Help us start the new academic year with a celebration by joining us for a Writing in the Disciplines Program open house. We will be celebrating the National Day on Writing and honoring Professor Emeritus of English Toby Fulwiler. Fulwiler was Director of the Faculty Writing Project at UVM from 1984 to 2002. During that time, his work earned UVM national recognition and established the foundation for the Writing in the Disciplines Program's own faculty development work around writing. Refreshments will be provided.

GTA Grading and Responding to Writing

Friday, October 16, 2009, 9–10:30 am

This workshop is for Gradute Teaching Assistants.

Grading and responding to student writing is a challenging task. Instructors have to decide when and how to coach students, when and how to evaluate students, and when and how to draw distinctions among levels of student performance. This workshop will explore the relationship between coaching, judging, teaching, and evaluating. Participants are invited to bring along copies of assignments, grading guidelines, or other course material to help ground the discussion in actual teaching situations.

Designing Assignments and Responding to Writing

Thursday, August 27, 2009

9 am–12 pm (Designing Assignments)

This session explores formal writing assignments, looking at strategies for crafting assignments that connect to key course goals or professional priorities, and strategies for supporting students' work on sequenced assignments with class activities or homework.

12:30–3:30 pm (Responding to Writing)

This session focuses what readers can do to help writers understand how their texts work. We'll pay particular attention to the ways faculty can use response strategies efficiently and clearly–and ways faculty can evaluate what difference those responses make for students.

Attend both sessions, just the morning or just the afternoon. Lunch will be provided.

Writing in Large Classes? Seriously?

Wednesday, August 12, 2009, 12:30–2 pm

Join other colleagues teaching large classes to explore ways in which writing can—and cannot—work to support teaching and learning in large class environments. We'll look at the purposes for writing in large classes, and consider how grading and (non)responding strategies can help students do the work that will help them learn. Another goal of this workshop is to identify faculty interested in exploring and testing teaching practices to learn what works for faculty and students in large classes.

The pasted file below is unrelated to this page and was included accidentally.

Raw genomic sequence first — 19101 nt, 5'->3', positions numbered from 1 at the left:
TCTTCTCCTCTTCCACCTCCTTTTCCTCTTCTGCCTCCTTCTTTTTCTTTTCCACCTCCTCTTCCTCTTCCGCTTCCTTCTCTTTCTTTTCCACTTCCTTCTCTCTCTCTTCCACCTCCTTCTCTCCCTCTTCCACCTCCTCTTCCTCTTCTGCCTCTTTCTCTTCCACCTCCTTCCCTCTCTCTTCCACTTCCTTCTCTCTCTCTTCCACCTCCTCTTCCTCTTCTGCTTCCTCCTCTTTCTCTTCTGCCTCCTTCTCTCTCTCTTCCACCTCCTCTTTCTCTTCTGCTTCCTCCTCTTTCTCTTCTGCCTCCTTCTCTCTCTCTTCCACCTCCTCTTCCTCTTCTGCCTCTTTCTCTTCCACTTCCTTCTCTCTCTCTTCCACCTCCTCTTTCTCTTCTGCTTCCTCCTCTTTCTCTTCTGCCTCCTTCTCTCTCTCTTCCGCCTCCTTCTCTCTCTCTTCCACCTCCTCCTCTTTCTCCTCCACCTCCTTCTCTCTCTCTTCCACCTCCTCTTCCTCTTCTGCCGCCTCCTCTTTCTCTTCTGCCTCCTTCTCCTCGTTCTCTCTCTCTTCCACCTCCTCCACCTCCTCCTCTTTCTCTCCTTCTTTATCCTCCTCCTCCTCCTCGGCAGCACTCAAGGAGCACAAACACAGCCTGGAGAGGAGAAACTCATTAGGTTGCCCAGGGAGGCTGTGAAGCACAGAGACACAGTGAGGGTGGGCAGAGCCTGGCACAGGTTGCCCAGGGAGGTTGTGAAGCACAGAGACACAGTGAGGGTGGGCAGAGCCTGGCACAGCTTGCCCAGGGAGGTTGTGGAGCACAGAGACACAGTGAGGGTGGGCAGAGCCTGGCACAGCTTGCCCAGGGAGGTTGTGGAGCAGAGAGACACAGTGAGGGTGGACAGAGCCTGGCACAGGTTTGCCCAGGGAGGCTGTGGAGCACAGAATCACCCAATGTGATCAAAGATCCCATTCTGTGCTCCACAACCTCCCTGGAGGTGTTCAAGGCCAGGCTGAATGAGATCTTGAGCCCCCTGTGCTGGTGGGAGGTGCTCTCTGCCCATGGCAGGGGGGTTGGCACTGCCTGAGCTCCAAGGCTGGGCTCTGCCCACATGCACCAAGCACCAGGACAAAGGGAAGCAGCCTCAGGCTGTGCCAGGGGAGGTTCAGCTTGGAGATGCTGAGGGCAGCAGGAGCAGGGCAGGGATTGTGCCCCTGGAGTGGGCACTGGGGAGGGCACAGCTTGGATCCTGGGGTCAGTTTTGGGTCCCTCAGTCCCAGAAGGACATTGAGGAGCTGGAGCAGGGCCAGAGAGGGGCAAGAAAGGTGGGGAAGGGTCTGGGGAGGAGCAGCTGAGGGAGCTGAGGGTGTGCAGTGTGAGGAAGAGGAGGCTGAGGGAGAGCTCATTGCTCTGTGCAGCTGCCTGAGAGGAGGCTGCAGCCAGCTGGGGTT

Designing Writing Assignments & Course Experiences for First-Year Students
A Workshop for TAP Faculty

Tuesday–Wednesday, May 19–20, 9:00–4:00pm

This two-day workshop will address strategies for assignment design, in-class activities, and student engagement. Lunch will be provided.

WID Institute

Tuesday–Friday, May 12–15, 2009, 9 a.m.–3:30 p.m.

The Writing in the Disciplines Program presents an exciting opportunity for full-time faculty to participate in professional development activities that bring current research in writing in the disciplines to you. For details, visit our WID Institute page.

Participants:

  • Receive $750 in professional development funds
  • Have access to tailored follow-up activities for and with participants throughout the academic year
  • Explore opportunities to share work with colleagues, locally and nationally
  • Learn from colleagues who are innovative teachers
  • Have the opportunity to participate in the WID Undergraduate Mentor Program, which attaches experienced undergraduate writing tutors to writing-intensive courses for majors

Blogs and Wikis in the Classroom and Beyond

Friday, April 17, 12:00–1:30 p.m.

Creating effective writing assignments is challenging. Blog and wiki tools, like those now available in Blackboard, bring new possibilities for assignments. We will examine what blogs and wikis are, what they might add to assignments, and how they might offer new possibilities for teachers and students in the classroom (or beyond!). Participants will take away ideas for a variety of writing assignments along with the knowledge to begin implementing them.